AHSP is a little more than 3 weeks away. This email contains some updates on arrangements and additional details you can use to plan your weekend at Spruce Knob. Also, please note that the committee has another call-in scheduled for TOMORROW evening at 7:00 to answer your questions (see the end of the message).
AHSP 2013 is full! Each year we set a registration limit based on TMI’s resources and the availability of acceptable observing, camping, and parking areas. The committee does not maintain a formal waiting list. However, the committee will try to match anyone who wishes to swap his/her reservation with someone who is willing to accept a late opening.
For activities requiring prior registration: the summit hike is full, and the caving and canoeing trips are nearly so. Other activities have at least a few openings (as of Monday, Aug. 12), including the NRAO tour, the overnight radio observing, and the Cass trip. If you wish to add an activity, email to email@example.com.
The Yellow (w/car) and Green (RV) observing fields are full. If you wish to change your request to the Red field with slightly better horizons but no parking, just send a note.
The TMI meal capacity for Saturday lunch-Sunday breakfast is nearly full. Other days have significant capacity.
There was some confusion about the Cass trip and fees. We will take the short 2 hour trip to Whitaker Station, and we will provide snacks but not lunch. As a result, the cost is $20 adult and $15 for children 12 and under. Those who paid more will receive a refund. Lunch is available at a cafe in Cass, at the snack bar at the Whitaker stop, or elsewhere in the vicinity on your own. We’ll provide lists and directions. We are still investigating whether sandwich fixings can be held for those on the TMI meal plan.
Speakers and schedule update
The speaker schedule has been set. All presentations will be in the Yurt, with overflow seating in a nearby tent. We will have one speaker each morning Sat-Sun, two each afternoon Sat-Mon, and an after-dinner speaker each evening Friday-Monday.
In addition, there will be observing activities (solar, telescope, and sky familiarization) each day, and a swap table on Saturday morning. The door prizes will be distributed Saturday before dinner — buy lots of tickets which help support TMI. You must be present to win.
Photo contest awards for the child category will be announced on Sunday before dinner, with the remaining awards to be announced via email after the close of AHSP to allow additional imaging time on site.
See http://www.ahsp.org/home/program/events-overview/ for all the details.
Planning for your stay and observing
Instead of repeating a lot of information which remains the same since last year, we’ve updated the notes on the website from last year on suggestions for camping and observing. Take a look at the “Communications” website page at http://www.ahsp.org/news/communications/
Health & safety
We want to be sure that everyone is aware of the special safety concerns on the mountain. These revolve around two facts: we are camping on a mountain, and we are not close to the emergency services which most of us are used to in urban or suburban locations.
Fire is one concern. The TMI staff, the event staff, and every one of us becomes the ‘first responder’ should there be a fire in one of the buildings, a campsite, or the fields and woods. Our rules limiting cook fires and any open flame are one aspect. There is plenty of water at TMI, but in case of fire we need to get it from the sources to where it is needed, generally with hand pumps on backpack tanks.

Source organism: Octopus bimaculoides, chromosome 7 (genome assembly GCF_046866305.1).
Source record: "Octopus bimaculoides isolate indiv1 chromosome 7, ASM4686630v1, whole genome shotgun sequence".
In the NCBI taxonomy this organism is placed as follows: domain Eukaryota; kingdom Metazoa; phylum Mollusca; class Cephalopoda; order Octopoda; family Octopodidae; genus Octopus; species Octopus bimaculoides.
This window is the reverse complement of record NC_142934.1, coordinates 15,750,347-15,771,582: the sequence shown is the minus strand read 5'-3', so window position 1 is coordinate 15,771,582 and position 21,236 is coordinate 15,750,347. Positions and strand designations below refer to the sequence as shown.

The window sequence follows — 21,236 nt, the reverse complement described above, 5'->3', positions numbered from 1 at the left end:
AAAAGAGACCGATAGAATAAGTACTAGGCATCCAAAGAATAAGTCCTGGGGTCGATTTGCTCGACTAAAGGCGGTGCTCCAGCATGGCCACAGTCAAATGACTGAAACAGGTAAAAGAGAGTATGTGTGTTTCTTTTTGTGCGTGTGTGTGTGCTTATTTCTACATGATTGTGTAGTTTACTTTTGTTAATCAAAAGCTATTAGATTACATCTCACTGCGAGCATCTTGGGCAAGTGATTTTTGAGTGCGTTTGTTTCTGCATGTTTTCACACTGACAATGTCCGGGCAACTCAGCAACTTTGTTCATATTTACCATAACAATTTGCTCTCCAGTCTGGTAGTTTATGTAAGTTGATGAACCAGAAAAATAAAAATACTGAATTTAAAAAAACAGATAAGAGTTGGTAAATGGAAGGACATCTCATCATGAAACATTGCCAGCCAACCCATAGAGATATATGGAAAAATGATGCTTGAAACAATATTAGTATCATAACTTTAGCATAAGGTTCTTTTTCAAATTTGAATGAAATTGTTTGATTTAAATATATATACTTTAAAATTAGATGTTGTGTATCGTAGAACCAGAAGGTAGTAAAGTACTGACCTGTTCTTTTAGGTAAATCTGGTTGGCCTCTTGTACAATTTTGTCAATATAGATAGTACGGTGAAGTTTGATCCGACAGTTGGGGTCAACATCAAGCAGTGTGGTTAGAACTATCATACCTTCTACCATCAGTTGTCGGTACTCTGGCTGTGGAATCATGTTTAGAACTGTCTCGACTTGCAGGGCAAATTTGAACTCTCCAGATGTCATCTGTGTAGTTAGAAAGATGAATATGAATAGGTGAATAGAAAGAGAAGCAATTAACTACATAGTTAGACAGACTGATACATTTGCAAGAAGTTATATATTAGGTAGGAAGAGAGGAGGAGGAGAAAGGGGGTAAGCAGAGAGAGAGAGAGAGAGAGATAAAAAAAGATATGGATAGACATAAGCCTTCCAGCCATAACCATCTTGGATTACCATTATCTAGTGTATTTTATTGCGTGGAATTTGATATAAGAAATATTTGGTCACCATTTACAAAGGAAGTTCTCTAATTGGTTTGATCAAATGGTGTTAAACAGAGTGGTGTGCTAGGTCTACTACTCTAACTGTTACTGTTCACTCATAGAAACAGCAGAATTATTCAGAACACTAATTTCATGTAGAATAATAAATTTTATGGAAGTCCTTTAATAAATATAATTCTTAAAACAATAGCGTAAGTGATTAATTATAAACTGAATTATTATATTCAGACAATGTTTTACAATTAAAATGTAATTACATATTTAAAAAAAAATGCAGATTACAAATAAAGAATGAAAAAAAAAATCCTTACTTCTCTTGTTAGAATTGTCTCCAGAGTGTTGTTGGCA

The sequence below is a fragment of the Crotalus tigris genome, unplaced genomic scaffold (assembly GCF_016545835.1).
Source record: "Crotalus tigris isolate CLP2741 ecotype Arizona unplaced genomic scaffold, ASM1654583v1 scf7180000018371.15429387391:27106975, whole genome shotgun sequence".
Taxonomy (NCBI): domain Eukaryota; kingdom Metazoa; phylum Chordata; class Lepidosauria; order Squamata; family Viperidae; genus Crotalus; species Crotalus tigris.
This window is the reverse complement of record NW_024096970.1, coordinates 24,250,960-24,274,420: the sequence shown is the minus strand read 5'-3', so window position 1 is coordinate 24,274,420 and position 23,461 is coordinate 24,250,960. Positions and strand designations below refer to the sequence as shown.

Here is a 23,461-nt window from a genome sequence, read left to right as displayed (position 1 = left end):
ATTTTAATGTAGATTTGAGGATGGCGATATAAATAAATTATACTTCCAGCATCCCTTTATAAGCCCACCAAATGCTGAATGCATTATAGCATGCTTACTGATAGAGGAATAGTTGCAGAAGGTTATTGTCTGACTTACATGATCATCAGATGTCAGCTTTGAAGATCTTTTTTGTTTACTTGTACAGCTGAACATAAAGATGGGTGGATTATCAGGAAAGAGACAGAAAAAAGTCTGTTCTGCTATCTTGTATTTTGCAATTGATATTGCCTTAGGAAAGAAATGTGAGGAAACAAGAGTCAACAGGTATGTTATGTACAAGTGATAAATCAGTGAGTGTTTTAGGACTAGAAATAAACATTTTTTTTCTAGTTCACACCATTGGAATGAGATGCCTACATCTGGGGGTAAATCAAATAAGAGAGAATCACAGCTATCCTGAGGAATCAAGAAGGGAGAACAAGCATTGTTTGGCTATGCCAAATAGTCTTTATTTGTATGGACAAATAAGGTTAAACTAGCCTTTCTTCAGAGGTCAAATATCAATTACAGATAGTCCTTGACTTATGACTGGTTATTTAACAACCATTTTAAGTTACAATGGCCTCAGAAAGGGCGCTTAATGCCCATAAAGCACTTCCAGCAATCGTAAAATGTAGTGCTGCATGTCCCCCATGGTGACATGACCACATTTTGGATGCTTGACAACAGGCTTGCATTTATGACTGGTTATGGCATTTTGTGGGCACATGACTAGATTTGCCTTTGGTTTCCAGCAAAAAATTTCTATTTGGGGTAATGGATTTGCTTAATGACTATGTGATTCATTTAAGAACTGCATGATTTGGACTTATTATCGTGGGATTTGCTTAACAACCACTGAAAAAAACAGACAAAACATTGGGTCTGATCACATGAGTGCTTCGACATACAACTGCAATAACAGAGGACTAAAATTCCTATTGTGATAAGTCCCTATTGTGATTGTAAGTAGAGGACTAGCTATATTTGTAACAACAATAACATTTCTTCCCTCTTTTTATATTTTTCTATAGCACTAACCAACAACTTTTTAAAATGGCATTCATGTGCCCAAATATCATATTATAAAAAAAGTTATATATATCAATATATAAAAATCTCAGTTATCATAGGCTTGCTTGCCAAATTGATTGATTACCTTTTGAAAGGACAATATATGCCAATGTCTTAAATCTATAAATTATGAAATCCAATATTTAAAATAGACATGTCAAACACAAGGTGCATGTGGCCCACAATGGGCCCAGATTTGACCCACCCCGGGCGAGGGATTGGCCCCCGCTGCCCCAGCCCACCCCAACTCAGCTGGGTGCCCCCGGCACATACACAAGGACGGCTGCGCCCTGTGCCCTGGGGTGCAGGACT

Health and injury is the other major concern. For most of us, our bodies need a day or more to adjust to working and walking at altitude. Take it easy for the first day, and remember that those over 50 shouldn’t try to keep up with those under 30.
Then there are the usual minor problems that come up with camping: minor falls, cuts, and burns; digestive upsets; bug bites (although there are actually very few irritating bugs at Spruce Knob, and no animals that have bother people at the camp day or night); and sunburn and dehydration. The last two are easy and important to avoid. The Sun’s UV is strong at that altitude (we’re astronomers, so we know that) and the air is dry. The organizers have placed well stocked first aid kits at strategic locations around the site.
In case of more serious problems, the organizers have several individuals trained in first aid and advanced first aid. The AHSP staff are familiar with an emergency plan for who to contact and what to do in case of various emergencies. AHSP has purchased AEDs for TMI, and has people who know how to use them. If someone needs to go to a clinic or hospital, the trip is at least an hour, so the decision needs to be made sooner, not later.
In all emergencies, contact a member of the TMI or AHSP staff at the first sign of a problem, so that we can be sure the problem is properly monitored. If you bring an FRS radio (highly recommended), contact the staff on channel 1 (462.5625MHz).
Also, if you are trained in relevant first aid, emergency response, or health skills, please let the committee know in case we might need to call on additional expertise.
Our detailed Plan can be found at http://www.ahsp.org/ahsp-emergency-plan/
The committee will host a final conference call for questions and suggestions TOMORROW, Wednesday at 7:00 p.m. The conference phone number is 703 349 9500 and the code is “AHSP” (2477). This call immediately precedes a committee meeting, we would appreciate any questions or suggestions that we might need to discuss with the entire volunteer group.
I will likely send out one more mailing in about two weeks with any last minute updates you need before AHSP begins.
As always, you can send questions, requests for meals, activity registrations, AHSP apparel purchases, etc. to firstname.lastname@example.org.
For the volunteer committee,